Before I tell you about my dinner at Mustang Thakali Kitchen
, a Nepali restaurant in Jackson Heights, please indulge me while I show you a few snapshots from my trip to Nepal in the winter of 1990-91.
Dhulikhel with Himalayas in Background Swayambhunath Stupa Bagmati Ghats
Mustang Thakali Kitchen specializes in, as the name says, Thakali cuisine, from the north of the country, as opposed to the Newari cuisine of the Kathmandu Valley, but I'm not going to try to figure out, let alone explain, what the differences are. I will go on record and say that I found Mustang's food significantly better and more consistent than that at another Nepali restaurant in the same neighborhood, Himalayan Yak
, which I was never moved to write about. Both restaurants also feature dishes from neighboring Tibet. There are many Tibetan refugees in Nepal, and a number of Tibetan dishes, especially momos (dumplings), can be found at restaurants in Kathmandu.
I went to Mustang Thakali Kitchen with a large enough group to try a bunch of dishes. Though there are a number of vegetarian options on the menu, and though the Nepali diet is largely vegetarian, it's the variety of meat flavors and textures that really make the restaurant special.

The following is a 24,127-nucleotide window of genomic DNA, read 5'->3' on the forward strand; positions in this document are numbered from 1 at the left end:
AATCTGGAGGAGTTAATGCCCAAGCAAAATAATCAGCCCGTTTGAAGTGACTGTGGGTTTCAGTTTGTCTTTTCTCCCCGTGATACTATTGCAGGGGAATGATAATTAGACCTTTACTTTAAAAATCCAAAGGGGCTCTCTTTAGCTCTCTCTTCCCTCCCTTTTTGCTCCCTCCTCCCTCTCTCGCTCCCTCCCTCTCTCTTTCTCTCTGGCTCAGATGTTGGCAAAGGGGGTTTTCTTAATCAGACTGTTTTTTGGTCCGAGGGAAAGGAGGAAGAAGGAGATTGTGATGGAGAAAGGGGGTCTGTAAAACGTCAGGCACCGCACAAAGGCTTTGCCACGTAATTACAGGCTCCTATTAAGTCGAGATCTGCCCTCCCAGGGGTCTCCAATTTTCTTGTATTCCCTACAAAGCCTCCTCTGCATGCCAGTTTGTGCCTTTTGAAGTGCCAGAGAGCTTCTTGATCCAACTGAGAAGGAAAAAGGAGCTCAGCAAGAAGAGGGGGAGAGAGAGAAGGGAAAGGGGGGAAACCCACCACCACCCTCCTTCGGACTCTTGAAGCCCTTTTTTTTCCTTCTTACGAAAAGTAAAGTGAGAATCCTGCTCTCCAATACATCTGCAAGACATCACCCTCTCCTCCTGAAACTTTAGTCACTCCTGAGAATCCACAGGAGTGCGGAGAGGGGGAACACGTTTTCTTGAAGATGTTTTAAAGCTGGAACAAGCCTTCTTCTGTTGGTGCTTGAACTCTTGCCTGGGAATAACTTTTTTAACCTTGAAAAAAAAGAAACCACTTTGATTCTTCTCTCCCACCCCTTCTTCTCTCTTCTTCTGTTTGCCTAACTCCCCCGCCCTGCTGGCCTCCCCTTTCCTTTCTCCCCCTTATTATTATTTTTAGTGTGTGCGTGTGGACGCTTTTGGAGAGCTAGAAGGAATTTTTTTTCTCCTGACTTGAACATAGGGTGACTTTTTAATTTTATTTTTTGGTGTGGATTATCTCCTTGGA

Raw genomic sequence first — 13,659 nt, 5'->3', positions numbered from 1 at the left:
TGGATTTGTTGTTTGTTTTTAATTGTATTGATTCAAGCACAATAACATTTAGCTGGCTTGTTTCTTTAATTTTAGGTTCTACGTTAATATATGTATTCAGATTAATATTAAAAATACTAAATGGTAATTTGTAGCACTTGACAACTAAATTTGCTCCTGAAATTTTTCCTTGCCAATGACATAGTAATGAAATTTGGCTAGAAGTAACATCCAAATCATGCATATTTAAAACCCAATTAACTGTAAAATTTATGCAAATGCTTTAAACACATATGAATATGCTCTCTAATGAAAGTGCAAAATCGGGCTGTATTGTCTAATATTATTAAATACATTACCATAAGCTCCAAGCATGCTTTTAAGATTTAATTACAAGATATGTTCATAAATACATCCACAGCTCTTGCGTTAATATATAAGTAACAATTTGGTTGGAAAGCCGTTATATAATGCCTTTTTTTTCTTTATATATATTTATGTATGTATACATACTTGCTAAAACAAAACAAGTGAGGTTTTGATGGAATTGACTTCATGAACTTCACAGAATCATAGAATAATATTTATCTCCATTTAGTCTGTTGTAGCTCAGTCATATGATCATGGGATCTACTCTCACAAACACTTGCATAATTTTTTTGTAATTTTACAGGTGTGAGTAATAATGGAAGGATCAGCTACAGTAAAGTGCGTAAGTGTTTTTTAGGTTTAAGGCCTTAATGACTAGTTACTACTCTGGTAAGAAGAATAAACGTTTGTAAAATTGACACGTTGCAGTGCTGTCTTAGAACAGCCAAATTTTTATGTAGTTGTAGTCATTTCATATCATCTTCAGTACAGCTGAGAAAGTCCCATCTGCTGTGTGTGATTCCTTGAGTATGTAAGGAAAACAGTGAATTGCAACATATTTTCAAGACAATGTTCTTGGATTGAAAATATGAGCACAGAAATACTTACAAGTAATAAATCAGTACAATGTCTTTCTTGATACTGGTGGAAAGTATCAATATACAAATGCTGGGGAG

One of the best bets to start with is the samya bajee, a bento box with a combination of spicy cold chicken, the dry and crunchy "beaten rice
," marinated soybeans, and, best of all, bhutuwa goat, a moderately spicy combo of goat's liver, intestines and stomach. If you're into innards, bhutuwa goat is the dish for you.
Another of the evening's hits was the chilly buff. Buff is water buffalo, one of the most common meats in Nepal. It has an only slightly gamey flavor, and I found it to be one of the tastier dishes of the evening. "Chilly" seems to be the preferred spelling of chili on most Himalayan restaurant menus.
Mutton fry is not mutton at all, but fried goat meat, and quite delicious, as was the sukuti beef, sauteed with "Nepali spices." When I ordered the latter I mistakenly thought I was ordering the beef jerky dish that Robert Sietsema wrote about in his Village Voice review
. That one is actually called sukuti sadeko. It was a case of mistaken sukutis.
Pay no attention to the menu's distinction between appetizers and entrees, as it seems largely arbitrary. All of the dishes above came from the appetizers section, while dumplings are listed as an entree.
From the entrees portion of the menu, the vegetable thali was rather sparse and disappointing, but the vegetable momos were wonderful, among the best meatless dumplings I've tasted. The ghoken, a buckwheat roti that was served with a chicken curry, was rather bland, but had an appealing, fluffy texture.
I think the key to satisfaction at Mustang Thakali Kitchen is to be adventurous and to eat lots of meat.